Environmental variables are often used as indirect surrogates for mapping biodiversity because species survey data are scant at regional scales, especially in the marine realm. However, environmental variables are measured on arbitrary scales unlikely to have simple, direct relationships with biological patterns. Instead, biodiversity may respond nonlinearly and to interactions between environmental variables.
To investigate the role of the environment in driving patterns of biodiversity composition in large marine regions, we collated multiple biological survey and environmental data sets from tropical NE Australia, the deep Gulf of Mexico and the temperate Gulf of Maine. We then quantified the shape and magnitude of multispecies responses along >30 environmental gradients and the extent to which these variables predicted regional distributions. To do this, we applied a new statistical approach, Gradient Forest, an extension of Random Forest, capable of modelling nonlinear and threshold responses.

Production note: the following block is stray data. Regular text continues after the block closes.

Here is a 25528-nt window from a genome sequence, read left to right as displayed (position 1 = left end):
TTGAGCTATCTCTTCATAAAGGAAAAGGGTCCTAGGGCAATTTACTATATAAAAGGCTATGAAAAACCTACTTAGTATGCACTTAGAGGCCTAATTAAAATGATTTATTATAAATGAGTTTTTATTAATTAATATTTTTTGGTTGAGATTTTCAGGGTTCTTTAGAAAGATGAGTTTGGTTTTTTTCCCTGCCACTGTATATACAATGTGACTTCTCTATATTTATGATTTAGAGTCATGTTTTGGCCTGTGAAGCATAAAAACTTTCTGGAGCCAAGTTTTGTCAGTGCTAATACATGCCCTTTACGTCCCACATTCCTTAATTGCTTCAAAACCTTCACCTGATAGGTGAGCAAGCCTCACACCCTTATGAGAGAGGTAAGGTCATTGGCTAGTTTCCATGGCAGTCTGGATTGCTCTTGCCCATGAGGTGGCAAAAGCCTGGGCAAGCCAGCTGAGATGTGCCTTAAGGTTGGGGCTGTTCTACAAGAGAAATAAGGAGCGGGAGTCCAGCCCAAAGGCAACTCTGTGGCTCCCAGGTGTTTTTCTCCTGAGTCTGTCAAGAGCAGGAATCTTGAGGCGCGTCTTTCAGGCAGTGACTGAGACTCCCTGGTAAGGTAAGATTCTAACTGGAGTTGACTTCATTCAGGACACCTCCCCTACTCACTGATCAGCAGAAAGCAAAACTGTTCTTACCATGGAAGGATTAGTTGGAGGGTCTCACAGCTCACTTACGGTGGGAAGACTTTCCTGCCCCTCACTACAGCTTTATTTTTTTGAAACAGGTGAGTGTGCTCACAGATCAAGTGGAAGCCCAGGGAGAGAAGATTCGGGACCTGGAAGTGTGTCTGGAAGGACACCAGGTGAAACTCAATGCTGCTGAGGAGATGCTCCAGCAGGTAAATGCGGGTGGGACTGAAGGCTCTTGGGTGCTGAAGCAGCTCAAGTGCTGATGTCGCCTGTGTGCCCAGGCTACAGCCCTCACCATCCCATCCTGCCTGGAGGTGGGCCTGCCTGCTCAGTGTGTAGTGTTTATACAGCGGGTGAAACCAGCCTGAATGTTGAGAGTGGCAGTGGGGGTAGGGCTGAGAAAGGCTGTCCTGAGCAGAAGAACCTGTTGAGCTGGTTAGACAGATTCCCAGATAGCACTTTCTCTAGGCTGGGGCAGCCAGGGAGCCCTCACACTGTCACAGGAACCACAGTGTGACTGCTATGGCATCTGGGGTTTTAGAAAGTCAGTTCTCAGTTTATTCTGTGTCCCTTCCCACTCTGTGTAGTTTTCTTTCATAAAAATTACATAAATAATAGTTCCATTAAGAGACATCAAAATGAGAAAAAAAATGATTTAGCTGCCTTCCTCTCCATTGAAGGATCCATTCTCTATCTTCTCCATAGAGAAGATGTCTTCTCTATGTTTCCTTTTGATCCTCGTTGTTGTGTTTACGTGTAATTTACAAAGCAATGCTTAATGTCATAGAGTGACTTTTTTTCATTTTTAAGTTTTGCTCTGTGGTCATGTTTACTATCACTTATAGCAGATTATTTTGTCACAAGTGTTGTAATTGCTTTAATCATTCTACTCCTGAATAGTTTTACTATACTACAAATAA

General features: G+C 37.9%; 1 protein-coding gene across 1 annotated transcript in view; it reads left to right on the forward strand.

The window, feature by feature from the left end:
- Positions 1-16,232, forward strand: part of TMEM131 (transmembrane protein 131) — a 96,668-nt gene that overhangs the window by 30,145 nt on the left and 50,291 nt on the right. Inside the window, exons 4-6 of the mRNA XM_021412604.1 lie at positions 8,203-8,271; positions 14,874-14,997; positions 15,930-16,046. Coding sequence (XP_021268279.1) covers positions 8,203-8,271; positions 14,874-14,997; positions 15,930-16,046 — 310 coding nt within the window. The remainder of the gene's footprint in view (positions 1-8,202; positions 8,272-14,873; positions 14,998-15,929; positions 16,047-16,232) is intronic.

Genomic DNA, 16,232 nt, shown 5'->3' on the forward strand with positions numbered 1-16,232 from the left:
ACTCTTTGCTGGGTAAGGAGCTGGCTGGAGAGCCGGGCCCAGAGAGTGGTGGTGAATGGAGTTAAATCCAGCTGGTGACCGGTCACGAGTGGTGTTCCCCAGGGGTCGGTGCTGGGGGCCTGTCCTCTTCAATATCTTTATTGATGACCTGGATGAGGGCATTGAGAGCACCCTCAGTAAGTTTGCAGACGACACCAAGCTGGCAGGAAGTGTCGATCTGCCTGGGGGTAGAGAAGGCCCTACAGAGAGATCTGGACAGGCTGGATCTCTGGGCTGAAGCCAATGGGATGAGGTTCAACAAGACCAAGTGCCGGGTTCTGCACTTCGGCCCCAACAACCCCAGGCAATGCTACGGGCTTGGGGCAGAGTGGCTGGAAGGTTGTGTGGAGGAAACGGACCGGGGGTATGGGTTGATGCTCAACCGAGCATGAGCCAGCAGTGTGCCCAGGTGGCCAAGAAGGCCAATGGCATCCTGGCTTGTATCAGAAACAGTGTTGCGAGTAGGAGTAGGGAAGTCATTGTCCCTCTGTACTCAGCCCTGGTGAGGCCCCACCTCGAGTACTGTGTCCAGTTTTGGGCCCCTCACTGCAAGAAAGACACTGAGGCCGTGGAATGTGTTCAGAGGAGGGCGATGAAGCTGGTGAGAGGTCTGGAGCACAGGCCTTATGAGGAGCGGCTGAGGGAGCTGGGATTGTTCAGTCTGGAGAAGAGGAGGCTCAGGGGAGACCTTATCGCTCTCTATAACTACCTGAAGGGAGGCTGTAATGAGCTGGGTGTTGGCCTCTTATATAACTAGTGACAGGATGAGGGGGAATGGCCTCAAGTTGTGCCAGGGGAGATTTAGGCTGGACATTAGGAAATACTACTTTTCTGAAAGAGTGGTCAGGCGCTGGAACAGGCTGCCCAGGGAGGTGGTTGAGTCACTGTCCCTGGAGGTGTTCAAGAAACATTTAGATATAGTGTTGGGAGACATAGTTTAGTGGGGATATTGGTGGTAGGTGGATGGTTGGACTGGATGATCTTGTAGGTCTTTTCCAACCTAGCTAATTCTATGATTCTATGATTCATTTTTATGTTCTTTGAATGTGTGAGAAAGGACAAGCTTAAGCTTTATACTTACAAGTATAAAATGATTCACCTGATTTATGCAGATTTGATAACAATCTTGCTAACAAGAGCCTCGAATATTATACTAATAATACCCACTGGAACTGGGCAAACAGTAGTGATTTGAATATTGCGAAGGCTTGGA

The regional-scale environmental variables predicted an average of 13–35% (up to 50–85% for individual species) of the variation in species abundance distributions. Important predictors differed among regions and biota and included depth, salinity, temperature, sediment composition and current stress. The shapes of responses along gradients also differed and were nonlinear, often with thresholds indicative of step changes in composition. These differing regional responses were partly due to differing environmental indicators of bioregional boundaries and, given the results to date, may indicate limited scope for extrapolating bio-physical relationships beyond the region of source data sets.
Synthesis and applications. Gradient Forest offers a new capability for exploring relationships between biodiversity and environmental gradients, generating new information on multispecies responses at a detail not available previously. Importantly, given the scarcity of data, Gradient Forest enables the combined use of information from disparate data sets. The gradient response curves provide biologically informed transformations of environmental layers to predict and map expected patterns of biodiversity composition that represent sampled composition better than uninformed variables. The approach can be applied to support marine spatial planning and management and has similar applicability in terrestrial realms.